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Edgar D. Nixon
*Edgar D. Nixon was born on this date in 1899. He was a Black civil rights leader and union organizer.
From Lowndes County, Alabama, Edgar Daniel Nixon was the son of Wesley M. Nixon and Sue Ann Chappell Nixon. His adolescent years were spent in Montgomery. Nixon's mother died when he was a boy, and he and his seven siblings lived with several family members as youths. He received little formal education, but at six feet, four inches tall, and possessing a charismatic spirit and a deep baritone voice, he had a natural ability to organize and to rally people around a cause.
In 1926, Nixon and his first wife, Alease (who died in 1934), had a son, E. D. Nixon Jr. (1928-2011), an actor who went by the stage name Nick La Tour. His second wife, Arlette Nixon, became a fixture at his side in the Montgomery civil-rights movement. He was the head of the Montgomery branch of the Pullman Porters union and president of the local NAACP.
He was director of the Montgomery Welfare League and the Montgomery Voters League at various times too. Nixon had been campaigning for civil rights, particularly voting rights, for years before the bus boycott. He had served as an unelected advocate for Montgomery's Black community, interceding for those who asked for his help with white office holders, police and civil servants. He organized a group of 750 men who marched to the Montgomery county courthouse in 1940 to attempt to register to vote. He ran for a seat on the county Democratic executive committee in 1954 and questioned candidates for the Montgomery City Commission on their position on civil rights issues the following year. At that same time Nixon and members of the Women's Political Council began looking for a way to challenge the discriminatory seating practices on Montgomery's buses that a local ordinance required.
He rejected several potential plaintiffs–one because she appeared to lack the fortitude to see the case through, another because she was an unwed mother, a third because her father had drinking problems before Rosa Parks, the elected secretary of the Montgomery NAACP, was arrested on December 1, 1955. Nixon went to bail her out after a family friend called to tell him she had been arrested. Nixon felt certain, based on his years of working with Parks, that she was the ideal candidate to challenge the discriminatory seating policy, Even so, Nixon had to persuade Parks to lead the fight and only succeeded in doing so after she conferred with her mother and husband. Nixon arranged for Clifford Durr, a local white lawyer, to represent her. Nixon then called a number of local ministers to organize support for the boycott; the third one he called was a relatively young and newly arrived minister, Martin Luther King Jr., who asked for time to think about it.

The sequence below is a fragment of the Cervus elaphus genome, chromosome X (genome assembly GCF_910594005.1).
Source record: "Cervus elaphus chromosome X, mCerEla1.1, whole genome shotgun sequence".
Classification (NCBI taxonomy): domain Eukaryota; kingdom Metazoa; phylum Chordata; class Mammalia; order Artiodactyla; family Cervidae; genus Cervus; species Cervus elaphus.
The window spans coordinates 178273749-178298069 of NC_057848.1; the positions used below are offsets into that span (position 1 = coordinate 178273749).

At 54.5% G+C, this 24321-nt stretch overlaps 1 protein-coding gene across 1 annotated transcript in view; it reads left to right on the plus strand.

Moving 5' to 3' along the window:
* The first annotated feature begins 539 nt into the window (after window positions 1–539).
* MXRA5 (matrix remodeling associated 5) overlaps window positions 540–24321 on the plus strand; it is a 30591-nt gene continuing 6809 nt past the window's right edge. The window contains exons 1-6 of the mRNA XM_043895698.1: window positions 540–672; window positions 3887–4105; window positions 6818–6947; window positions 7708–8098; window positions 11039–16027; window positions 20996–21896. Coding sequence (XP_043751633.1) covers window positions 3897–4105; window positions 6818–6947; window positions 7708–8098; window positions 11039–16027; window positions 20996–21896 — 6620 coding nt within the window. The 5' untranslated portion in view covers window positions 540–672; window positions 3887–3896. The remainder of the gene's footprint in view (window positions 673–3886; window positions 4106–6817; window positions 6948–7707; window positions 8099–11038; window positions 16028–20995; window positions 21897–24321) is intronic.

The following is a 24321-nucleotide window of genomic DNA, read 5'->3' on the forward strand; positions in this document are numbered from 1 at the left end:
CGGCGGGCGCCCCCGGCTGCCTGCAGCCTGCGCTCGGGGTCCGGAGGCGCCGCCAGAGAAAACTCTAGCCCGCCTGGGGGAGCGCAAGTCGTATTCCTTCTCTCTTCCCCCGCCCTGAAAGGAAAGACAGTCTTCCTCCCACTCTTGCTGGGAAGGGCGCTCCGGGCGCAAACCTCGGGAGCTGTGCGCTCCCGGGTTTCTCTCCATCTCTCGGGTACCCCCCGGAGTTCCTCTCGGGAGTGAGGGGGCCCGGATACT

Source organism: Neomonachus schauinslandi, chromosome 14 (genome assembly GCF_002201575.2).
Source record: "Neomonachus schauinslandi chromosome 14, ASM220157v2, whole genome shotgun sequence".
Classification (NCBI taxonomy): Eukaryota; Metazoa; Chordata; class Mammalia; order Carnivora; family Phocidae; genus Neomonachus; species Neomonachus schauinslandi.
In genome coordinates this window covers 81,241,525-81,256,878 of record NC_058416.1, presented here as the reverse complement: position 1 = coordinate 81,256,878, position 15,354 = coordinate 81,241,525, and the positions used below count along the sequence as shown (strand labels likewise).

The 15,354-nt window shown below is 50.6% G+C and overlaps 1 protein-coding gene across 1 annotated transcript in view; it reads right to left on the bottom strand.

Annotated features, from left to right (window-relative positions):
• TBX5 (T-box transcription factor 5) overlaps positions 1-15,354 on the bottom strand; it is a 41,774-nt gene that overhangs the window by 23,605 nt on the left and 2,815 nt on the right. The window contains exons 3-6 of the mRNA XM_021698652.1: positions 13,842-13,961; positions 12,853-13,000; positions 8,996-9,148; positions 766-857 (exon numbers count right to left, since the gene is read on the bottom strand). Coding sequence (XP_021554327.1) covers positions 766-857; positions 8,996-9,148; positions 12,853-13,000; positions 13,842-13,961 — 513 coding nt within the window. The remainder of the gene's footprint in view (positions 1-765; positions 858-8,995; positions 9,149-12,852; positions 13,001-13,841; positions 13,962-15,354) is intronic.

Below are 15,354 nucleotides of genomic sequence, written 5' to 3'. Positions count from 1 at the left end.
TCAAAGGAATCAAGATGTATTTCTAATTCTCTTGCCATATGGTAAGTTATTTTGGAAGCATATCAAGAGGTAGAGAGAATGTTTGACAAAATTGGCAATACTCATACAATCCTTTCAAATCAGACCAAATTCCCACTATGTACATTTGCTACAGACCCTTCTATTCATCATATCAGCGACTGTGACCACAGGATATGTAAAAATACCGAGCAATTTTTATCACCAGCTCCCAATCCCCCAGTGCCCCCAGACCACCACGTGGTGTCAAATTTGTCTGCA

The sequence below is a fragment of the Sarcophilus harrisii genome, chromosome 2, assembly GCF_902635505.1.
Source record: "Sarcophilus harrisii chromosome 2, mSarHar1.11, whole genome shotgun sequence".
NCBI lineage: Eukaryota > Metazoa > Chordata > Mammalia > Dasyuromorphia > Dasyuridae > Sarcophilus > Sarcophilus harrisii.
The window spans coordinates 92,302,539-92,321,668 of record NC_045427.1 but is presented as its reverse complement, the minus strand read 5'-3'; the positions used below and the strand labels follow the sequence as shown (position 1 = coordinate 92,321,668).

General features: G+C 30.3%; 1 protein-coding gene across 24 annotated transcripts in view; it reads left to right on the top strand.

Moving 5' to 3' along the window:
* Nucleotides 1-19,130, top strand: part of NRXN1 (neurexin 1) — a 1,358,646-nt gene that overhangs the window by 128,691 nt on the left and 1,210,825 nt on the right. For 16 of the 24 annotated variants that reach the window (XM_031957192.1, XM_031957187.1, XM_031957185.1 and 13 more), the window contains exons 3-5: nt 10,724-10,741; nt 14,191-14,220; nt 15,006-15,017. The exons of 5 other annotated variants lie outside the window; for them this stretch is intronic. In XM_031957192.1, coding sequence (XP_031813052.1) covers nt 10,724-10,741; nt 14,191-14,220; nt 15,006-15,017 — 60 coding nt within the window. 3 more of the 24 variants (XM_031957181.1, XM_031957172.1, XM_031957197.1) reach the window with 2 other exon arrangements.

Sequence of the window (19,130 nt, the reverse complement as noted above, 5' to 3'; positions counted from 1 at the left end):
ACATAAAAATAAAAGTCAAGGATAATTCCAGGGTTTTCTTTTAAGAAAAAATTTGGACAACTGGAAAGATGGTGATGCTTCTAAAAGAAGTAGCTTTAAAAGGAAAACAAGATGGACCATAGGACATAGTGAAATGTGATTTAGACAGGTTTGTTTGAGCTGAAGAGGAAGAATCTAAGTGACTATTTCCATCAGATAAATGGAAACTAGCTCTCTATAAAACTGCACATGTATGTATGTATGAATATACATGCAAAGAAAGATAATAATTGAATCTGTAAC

By the time King called back Nixon informed him that the meeting had already been arranged to meet at his church. Nixon, who was unable to attend because work took him out of town, took precautions to see that no one was elected to lead the campaign until he returned. On his return her met with Rev. Ralph David Abernathy and Rev. E.N. French to plan the program for the next meeting. Between them they came up with a list of demands, a name for the organization, the Montgomery Improvement Association (MIA) and a President for the organization, Dr. King.
Nixon recommended King to Abernathy and French because dealing with the local white power structure had not, in his view, compromised King. Things did not go as Nixon envisioned when he met with a larger group of ministers to prepare for that next meeting, however; the ministers were timid, trying to organize a boycott that would be so discreet that white Montgomery would not notice it. Nixon threatened to denounce them all as cowards, which spurred King to respond that he was no coward. King accepted the presidency of the MIA and delivered the keynote address that evening. Nixon became the treasurer of the MIA.
A bomb was set off in front of his home on February 1, 1956. The boycott ended successfully, after lasting for 381 days, following the United States Supreme Court's decision holding that Montgomery's segregation policy was unlawful. Nixon later described the Montgomery Bus Boycott to an audience of supporters in New York City's Madison Square Garden: I'm from Montgomery, Alabama, a city that's known as the Cradle of the Confederacy, that had stood still for more than ninety-three years until Rosa L. Parks was arrested and thrown in jail like a common criminal. Fifty thousand people rose up and caught hold to the Cradle of the Confederacy and began to rock it till the Jim Crow rockers began to reel and the segregated slats began to fall out.
Nixon continued to have sharp disagreements with others in the MIA during those years, expressing resentment at those, including King and Abernathy, who received more credit than those local activists who had put in years struggling against racism, He ultimately resigned as treasurer of the MIA with a bitter letter to King complaining that he had been treated as a child. He continued to feud with Montgomery's Black middle class community for the next decade, losing his leadership status in the wake of political defeats in the late 1960s. After retiring from the railroad he worked as the recreation director of a public housing project. Daniel Nixon an important administrator in organizing the Montgomery Bus Boycott died on February 25, 1987.